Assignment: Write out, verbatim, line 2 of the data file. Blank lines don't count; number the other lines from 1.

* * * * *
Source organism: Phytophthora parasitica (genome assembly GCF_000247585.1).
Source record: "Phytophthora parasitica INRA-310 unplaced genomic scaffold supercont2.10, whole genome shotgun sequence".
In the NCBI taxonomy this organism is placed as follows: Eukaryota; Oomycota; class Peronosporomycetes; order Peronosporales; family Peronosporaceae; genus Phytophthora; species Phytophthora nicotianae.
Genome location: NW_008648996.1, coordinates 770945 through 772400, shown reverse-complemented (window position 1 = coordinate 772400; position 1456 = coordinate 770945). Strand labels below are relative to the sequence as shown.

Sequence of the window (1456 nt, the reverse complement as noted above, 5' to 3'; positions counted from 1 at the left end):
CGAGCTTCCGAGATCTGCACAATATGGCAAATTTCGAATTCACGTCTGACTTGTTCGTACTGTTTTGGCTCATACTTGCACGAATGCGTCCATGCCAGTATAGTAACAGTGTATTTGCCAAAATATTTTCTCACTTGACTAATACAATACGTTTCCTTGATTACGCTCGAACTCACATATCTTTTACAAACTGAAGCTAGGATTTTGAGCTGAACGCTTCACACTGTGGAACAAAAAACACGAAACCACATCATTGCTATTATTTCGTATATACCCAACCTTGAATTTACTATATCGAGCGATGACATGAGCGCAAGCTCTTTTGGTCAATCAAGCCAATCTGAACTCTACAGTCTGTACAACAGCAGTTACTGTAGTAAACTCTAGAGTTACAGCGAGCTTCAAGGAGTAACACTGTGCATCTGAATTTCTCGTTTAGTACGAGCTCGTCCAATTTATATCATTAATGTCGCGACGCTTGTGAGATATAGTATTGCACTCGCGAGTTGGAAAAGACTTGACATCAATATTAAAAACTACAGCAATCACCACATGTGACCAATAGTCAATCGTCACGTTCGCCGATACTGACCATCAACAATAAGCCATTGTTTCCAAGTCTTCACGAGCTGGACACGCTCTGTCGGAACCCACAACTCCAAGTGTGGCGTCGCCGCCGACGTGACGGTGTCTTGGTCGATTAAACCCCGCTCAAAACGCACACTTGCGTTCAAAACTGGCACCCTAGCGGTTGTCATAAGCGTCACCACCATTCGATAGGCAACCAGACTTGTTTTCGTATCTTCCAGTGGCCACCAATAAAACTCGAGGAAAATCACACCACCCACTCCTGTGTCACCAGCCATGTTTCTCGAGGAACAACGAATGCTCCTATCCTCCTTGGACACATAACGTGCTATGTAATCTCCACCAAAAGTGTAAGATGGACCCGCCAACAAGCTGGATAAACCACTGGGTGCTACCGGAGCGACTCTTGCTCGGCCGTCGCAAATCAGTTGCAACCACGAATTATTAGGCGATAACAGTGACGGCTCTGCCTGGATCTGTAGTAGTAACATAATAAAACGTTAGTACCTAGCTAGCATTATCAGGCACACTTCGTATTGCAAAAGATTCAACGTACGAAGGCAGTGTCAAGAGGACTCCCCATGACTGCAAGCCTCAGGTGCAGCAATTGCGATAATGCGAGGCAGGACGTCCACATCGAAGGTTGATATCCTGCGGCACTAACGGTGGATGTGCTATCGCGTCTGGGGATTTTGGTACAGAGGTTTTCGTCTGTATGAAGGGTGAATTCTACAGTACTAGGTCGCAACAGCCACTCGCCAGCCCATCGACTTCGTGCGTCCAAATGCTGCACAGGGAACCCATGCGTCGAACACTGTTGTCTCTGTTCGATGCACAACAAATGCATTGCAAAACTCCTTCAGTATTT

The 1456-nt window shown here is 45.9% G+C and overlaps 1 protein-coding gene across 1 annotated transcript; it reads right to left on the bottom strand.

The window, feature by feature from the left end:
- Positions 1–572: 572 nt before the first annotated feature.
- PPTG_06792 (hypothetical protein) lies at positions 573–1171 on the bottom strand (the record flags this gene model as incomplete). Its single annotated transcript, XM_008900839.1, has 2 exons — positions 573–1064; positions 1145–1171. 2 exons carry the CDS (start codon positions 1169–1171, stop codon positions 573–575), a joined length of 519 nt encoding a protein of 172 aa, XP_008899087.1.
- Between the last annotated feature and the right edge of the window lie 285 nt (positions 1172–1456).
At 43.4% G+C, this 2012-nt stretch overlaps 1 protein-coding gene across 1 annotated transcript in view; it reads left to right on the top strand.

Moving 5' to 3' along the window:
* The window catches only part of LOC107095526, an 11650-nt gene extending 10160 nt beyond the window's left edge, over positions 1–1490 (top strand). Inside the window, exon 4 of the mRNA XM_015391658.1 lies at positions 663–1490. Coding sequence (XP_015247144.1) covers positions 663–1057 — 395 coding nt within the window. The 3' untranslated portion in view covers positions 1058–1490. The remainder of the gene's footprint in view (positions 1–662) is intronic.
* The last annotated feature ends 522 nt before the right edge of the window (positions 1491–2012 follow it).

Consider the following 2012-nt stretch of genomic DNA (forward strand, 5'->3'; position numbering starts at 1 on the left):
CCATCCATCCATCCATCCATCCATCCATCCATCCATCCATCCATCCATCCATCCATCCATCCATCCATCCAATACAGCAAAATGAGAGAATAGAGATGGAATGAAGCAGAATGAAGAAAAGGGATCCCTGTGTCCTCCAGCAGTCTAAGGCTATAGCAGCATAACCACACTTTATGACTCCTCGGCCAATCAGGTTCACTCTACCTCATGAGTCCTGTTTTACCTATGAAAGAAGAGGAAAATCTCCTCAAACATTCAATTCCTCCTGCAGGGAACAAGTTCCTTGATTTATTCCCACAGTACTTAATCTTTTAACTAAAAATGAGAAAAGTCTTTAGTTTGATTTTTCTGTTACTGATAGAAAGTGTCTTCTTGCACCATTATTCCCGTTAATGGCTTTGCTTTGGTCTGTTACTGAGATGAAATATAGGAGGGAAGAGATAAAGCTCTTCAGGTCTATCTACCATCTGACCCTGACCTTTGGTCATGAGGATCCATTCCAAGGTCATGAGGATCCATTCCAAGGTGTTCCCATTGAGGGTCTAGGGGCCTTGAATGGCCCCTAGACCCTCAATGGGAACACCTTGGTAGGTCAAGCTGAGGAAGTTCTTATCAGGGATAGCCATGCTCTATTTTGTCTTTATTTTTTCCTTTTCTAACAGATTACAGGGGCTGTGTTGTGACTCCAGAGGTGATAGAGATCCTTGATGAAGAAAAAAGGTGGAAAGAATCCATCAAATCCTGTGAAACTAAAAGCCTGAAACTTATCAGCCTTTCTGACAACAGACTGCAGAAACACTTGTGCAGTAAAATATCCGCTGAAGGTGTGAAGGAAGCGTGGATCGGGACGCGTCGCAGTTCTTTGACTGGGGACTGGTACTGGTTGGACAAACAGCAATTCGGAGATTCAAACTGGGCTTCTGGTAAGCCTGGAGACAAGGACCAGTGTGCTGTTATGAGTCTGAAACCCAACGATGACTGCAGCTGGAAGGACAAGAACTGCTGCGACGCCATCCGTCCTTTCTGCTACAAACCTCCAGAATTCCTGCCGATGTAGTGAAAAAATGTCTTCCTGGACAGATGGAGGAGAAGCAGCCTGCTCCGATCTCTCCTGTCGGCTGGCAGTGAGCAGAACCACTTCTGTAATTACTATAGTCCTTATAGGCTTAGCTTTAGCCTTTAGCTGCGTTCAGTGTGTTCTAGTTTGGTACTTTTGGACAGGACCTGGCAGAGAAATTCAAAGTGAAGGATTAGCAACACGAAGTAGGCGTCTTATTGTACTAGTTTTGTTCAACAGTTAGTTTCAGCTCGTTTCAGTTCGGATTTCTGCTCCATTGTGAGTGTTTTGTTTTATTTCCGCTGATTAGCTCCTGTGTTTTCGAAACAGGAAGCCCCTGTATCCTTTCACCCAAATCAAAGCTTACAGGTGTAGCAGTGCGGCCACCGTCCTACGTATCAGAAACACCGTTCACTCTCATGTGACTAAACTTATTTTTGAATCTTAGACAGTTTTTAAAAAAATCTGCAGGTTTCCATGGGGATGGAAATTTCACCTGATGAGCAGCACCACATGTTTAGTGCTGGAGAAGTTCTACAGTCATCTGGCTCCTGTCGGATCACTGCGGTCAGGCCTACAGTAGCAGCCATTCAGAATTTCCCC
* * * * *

Source record: "Phytophthora parasitica INRA-310 unplaced genomic scaffold supercont2.10, whole genome shotgun sequence".